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James D. DeLaurier is an inventor and professor emeritus of the University of Toronto Institute for Aerospace Studies. He is a leader in design and analysis of lighter than air vehicles and flapping winged aircraft.
He received his bachelor of science degree from the University of Illinois at Urbana-Champaign and his PhD in Aeronautics and Astronautics from Stanford University. He then worked at the NASA Ames Research Center during the Apollo Program in 1965–66. In 1970 he began working with Sheldahl Corporation to develop scientific balloon designs and he designed a wing shaped balloon that would later be the inspiration for a new design of solar hybrid airship.
In 1974 DeLaurier established a research team at UTIAS, and was in charge of the Low-Speed Aerodynamics Laboratory. The DeLaurier lab developed wind tunnel models and flying prototypes for a new breed of airships including the Magnus Airship in the mid 1980s. His team designed flight-dynamic simulation for airships and aerostats that have been used for the certification of new commercial airships in England, the U.S. and Germany. The team, along with John Martin, designed the first successful free-flying aircraft solely powered by microwave power transmission. This project was the initiative of the Communications Research Centre, and was called SHARP (Stationary High-Altitude Relay Platform). The DeLaurier lab, along with Jeremy M. Harris, designed and built a proof-of-concept scaled ornithopter that is recognized by the Fédération Aéronautique Internationale as the world's first successful remotely piloted engine-powered flapping-wing aircraft (UTIAS Ornithopter No.1 or, more commonly, "Mr. Bill").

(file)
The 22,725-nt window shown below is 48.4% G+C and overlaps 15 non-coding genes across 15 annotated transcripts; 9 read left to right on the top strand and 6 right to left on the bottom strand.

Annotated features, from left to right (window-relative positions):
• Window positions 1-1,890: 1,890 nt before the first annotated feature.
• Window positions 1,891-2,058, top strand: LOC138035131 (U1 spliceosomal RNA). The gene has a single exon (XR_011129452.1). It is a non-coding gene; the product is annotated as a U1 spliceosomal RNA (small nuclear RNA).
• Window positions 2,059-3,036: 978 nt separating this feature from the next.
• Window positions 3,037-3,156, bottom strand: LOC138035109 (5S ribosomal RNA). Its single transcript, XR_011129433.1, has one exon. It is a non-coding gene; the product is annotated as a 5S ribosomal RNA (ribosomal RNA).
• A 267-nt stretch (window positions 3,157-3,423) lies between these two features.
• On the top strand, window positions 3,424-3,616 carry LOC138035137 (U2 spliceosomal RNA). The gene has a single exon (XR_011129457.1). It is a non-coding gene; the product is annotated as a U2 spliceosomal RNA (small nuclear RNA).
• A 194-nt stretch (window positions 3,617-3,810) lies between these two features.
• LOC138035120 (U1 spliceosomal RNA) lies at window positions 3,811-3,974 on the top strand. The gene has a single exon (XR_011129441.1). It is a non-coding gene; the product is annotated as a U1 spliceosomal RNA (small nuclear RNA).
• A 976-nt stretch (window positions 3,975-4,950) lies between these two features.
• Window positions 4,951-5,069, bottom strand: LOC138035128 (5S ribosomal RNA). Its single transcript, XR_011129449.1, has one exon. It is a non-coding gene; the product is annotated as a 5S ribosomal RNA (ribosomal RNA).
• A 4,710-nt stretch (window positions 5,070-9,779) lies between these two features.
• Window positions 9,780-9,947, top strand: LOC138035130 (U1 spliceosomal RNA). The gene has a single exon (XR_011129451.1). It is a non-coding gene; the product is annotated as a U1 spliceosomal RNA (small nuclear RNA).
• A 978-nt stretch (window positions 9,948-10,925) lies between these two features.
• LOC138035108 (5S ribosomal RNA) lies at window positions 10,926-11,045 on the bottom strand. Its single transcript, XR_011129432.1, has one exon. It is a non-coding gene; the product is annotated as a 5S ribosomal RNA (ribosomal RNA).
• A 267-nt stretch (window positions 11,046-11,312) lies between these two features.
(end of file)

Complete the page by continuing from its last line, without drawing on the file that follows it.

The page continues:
The team then went on to design and build an engine-powered human-carrying ornithopter, called "The Great Flapper", which took off from the ground and sustained flight on 8 July 2006. The thrust from the flapping wings was boosted by a model-aircraft jet engine.
- "Diplôme d'Honneur" from the Fédération Aéronautique Internationale – 1988 (SHARP project) and 1991 (ornithopter project)
- Popular Science "Best of What's New" award – 1992 (ornithopter project) and 2002 (Mentor MAV)
- Popular Mechanics "Design and Engineering" award – 1993 (ornithopter project)
- Rolex "Spirit of Enterprise" Award – 1993 (ornithopter project)
- Canadian Aeronautics and Space Institute “Romeo Vachon Award” – 1994 (ornithopter project) and “McCurdy Award”- 2007 (achievement in creative aspects of aeronautical engineering)
- Berblinger Prize for innovative aircraft from Ülm, Germany – 1998 (ornithopter project)
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